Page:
The left’s main fear has been that the public would accept the need to let ‘disaster capitalists’ asset-strip the state in order to reduce public indebtedness. To date, these concerns have seemed more justified. A (narrow) majority did seem to respond in this way during the honeymoon period of the coalition, during which time higher education and the NHS were subjected to drastic market-friendly reforms. However, in the last year a lack of growth in the economy, the decimation of Lib Dem support, and the retoxification of the Tories following the phone-hacking scandal and April’s ‘omnishambles’ Budget, have dramatically altered the picture. Pushing through the rest of the austerity programme will test George Osborne’s ‘capitalist realism’ to the limit. If the economy does not begin to recover, the electorate’s tolerance seems unlikely to hold, even if the coalition partners can stay together.
So, in the fifth year of the economic crisis, and with no end in sight, none of these narratives can offer more than a partial account of the evolution of public opinion. There are various reasons for this. Firstly, attitudes are always plural, no matter how much politicians and Daily Mail editorialists would like to claim to speak on behalf of the majority. Secondly, contrary to received wisdom, history does not repeat itself. Certainly some attitude shifts may be broadly cyclical. The BSA Survey notes that demand for public investment tends to rise under Conservative governments as services are neglected, only to subside again under Labour. However, most changes evolve over time, and often quite imperceptibly. Opposition to welfare spending and immigration had been on the rise for more than a decade before the recession accelerated the trend. An even more powerful example is the transformation in gender relations. Most people do not now think that men should act as providers in hard times any more than women. This reflects a profound, and seemingly irreversible, cultural change.
The current cacophony of views reflects these interweaving dynamics. The most coherent picture that can be drawn at present is of a population that is angry but not exactly sure who to blame; with immigrants and ‘welfare scroungers’ only marginally ahead of bankers and tax evaders. We still seem to want a welfare state, but one that is universal rather than residual, and not disproportionately benefitting those perceived as contributing less to the economy and society. Both main parties can move in the direction of this new consensus, although it would severely test their shared commitment to the market and Labour’s still flickering sense of obligation to the poor.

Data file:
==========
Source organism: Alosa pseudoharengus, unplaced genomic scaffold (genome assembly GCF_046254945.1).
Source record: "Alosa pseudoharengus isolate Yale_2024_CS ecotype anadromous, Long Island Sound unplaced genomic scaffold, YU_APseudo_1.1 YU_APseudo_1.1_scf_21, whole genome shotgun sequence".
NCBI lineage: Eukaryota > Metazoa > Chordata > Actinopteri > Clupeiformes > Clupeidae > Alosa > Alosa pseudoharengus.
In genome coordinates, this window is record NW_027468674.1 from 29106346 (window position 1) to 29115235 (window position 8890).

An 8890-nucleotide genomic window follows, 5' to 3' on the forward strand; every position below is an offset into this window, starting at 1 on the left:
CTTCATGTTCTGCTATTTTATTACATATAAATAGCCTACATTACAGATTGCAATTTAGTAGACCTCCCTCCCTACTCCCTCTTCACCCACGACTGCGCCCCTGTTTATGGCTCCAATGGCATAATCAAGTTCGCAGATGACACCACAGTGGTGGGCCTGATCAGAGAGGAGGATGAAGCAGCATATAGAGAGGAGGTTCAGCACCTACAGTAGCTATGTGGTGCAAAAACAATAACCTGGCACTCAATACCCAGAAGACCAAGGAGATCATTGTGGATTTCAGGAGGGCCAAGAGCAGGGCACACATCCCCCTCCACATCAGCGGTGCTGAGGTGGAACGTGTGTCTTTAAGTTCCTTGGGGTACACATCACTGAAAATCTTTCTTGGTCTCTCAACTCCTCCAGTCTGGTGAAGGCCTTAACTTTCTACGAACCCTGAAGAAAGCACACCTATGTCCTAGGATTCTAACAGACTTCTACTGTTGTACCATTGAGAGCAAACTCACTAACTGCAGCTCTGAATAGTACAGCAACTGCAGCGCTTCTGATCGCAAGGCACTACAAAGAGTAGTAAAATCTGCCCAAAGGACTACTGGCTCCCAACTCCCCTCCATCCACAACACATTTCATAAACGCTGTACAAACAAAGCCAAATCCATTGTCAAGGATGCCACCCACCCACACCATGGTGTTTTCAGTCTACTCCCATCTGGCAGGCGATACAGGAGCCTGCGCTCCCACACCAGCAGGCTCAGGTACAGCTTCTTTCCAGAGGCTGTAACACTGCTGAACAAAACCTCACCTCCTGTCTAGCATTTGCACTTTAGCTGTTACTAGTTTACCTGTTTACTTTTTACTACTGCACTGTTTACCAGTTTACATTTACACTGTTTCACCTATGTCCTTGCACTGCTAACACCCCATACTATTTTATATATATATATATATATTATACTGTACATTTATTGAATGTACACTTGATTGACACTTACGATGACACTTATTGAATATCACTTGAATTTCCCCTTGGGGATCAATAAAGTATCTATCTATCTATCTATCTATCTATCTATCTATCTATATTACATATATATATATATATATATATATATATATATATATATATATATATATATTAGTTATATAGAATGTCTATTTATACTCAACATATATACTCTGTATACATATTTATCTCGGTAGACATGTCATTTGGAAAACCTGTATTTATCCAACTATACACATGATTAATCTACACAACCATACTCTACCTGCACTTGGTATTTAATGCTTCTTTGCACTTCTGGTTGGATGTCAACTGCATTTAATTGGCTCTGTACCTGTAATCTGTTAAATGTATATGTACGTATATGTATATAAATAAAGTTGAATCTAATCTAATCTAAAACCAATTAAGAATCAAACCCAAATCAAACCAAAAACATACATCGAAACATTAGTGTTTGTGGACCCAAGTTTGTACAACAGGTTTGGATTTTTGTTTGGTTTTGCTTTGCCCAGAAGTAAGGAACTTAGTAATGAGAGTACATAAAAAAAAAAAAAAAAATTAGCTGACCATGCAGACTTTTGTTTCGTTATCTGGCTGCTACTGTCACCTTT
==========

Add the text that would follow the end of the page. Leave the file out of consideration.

But this pandering to the infamous ‘median voter’ can only further damage the image of politicians themselves – the only other group seriously competing with the ‘undeserving rich’ and ‘poor’ for public disdain. In any case this current ‘consensus’ is unstable and liable to change quickly. A better approach is to recognise that we are in a process of paradigm shift in which many of the accepted dogmas of the past are once again up for debate. The inevitability of rampant inequality and marketisation are being seriously questioned for the first time in a generation, but so is the commonsense of open immigration and EU membership. If the left is to harness the growing appetite for a new settlement, it will have to face down the ideological resistance of the old orthodoxy, which also underscores many of its own assumptions, as well as the threat of a nasty new brand of individualism emanating from the Conservative back benches. Political actors should not be ruled by focus groups, but they also should not ignore consistently expressed concerns. Only by listening carefully to the views of voters can they ever hope to respond to them, or, indeed, to change them.